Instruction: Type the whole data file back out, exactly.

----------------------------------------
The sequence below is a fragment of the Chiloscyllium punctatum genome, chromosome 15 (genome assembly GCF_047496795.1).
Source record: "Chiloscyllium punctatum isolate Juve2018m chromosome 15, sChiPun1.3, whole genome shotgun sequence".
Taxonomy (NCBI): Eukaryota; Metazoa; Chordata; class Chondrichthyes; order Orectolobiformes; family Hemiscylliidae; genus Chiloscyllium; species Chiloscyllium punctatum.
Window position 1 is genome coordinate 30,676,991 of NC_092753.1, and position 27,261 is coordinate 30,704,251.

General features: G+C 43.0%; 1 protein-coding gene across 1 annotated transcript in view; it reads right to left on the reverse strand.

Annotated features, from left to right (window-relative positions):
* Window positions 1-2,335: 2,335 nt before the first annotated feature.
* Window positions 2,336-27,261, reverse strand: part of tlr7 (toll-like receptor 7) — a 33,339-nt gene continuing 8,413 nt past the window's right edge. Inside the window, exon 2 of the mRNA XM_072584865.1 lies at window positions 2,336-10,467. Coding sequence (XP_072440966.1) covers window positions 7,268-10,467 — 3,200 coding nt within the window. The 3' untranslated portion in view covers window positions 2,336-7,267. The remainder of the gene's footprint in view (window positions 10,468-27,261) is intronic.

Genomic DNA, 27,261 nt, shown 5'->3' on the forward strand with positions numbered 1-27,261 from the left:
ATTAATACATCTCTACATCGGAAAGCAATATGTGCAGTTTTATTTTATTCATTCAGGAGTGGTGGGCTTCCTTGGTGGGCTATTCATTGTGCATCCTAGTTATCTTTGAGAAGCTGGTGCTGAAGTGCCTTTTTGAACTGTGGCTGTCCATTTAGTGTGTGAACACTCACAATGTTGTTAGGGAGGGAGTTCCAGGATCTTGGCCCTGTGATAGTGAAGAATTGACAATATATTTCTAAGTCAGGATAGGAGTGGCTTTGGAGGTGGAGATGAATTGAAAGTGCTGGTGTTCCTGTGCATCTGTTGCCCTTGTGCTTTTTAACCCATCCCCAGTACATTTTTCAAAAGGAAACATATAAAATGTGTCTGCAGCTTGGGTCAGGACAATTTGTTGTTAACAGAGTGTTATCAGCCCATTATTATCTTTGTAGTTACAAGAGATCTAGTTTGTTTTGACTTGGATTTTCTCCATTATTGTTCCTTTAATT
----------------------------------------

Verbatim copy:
The sequence below is a fragment of the Chiloscyllium punctatum genome, chromosome 15 (genome assembly GCF_047496795.1).
Source record: "Chiloscyllium punctatum isolate Juve2018m chromosome 15, sChiPun1.3, whole genome shotgun sequence".
Taxonomy (NCBI): Eukaryota; Metazoa; Chordata; class Chondrichthyes; order Orectolobiformes; family Hemiscylliidae; genus Chiloscyllium; species Chiloscyllium punctatum.
Window position 1 is genome coordinate 30,676,991 of NC_092753.1, and position 27,261 is coordinate 30,704,251.

General features: G+C 43.0%; 1 protein-coding gene across 1 annotated transcript in view; it reads right to left on the reverse strand.

Annotated features, from left to right (window-relative positions):
* Window positions 1-2,335: 2,335 nt before the first annotated feature.
* Window positions 2,336-27,261, reverse strand: part of tlr7 (toll-like receptor 7) — a 33,339-nt gene continuing 8,413 nt past the window's right edge. Inside the window, exon 2 of the mRNA XM_072584865.1 lies at window positions 2,336-10,467. Coding sequence (XP_072440966.1) covers window positions 7,268-10,467 — 3,200 coding nt within the window. The 3' untranslated portion in view covers window positions 2,336-7,267. The remainder of the gene's footprint in view (window positions 10,468-27,261) is intronic.

Genomic DNA, 27,261 nt, shown 5'->3' on the forward strand with positions numbered 1-27,261 from the left:
ATTAATACATCTCTACATCGGAAAGCAATATGTGCAGTTTTATTTTATTCATTCAGGAGTGGTGGGCTTCCTTGGTGGGCTATTCATTGTGCATCCTAGTTATCTTTGAGAAGCTGGTGCTGAAGTGCCTTTTTGAACTGTGGCTGTCCATTTAGTGTGTGAACACTCACAATGTTGTTAGGGAGGGAGTTCCAGGATCTTGGCCCTGTGATAGTGAAGAATTGACAATATATTTCTAAGTCAGGATAGGAGTGGCTTTGGAGGTGGAGATGAATTGAAAGTGCTGGTGTTCCTGTGCATCTGTTGCCCTTGTGCTTTTTAACCCATCCCCAGTACATTTTTCAAAAGGAAACATATAAAATGTGTCTGCAGCTTGGGTCAGGACAATTTGTTGTTAACAGAGTGTTATCAGCCCATTATTATCTTTGTAGTTACAAGAGATCTAGTTTGTTTTGACTTGGATTTTCTCCATTATTGTTCCTTTAATT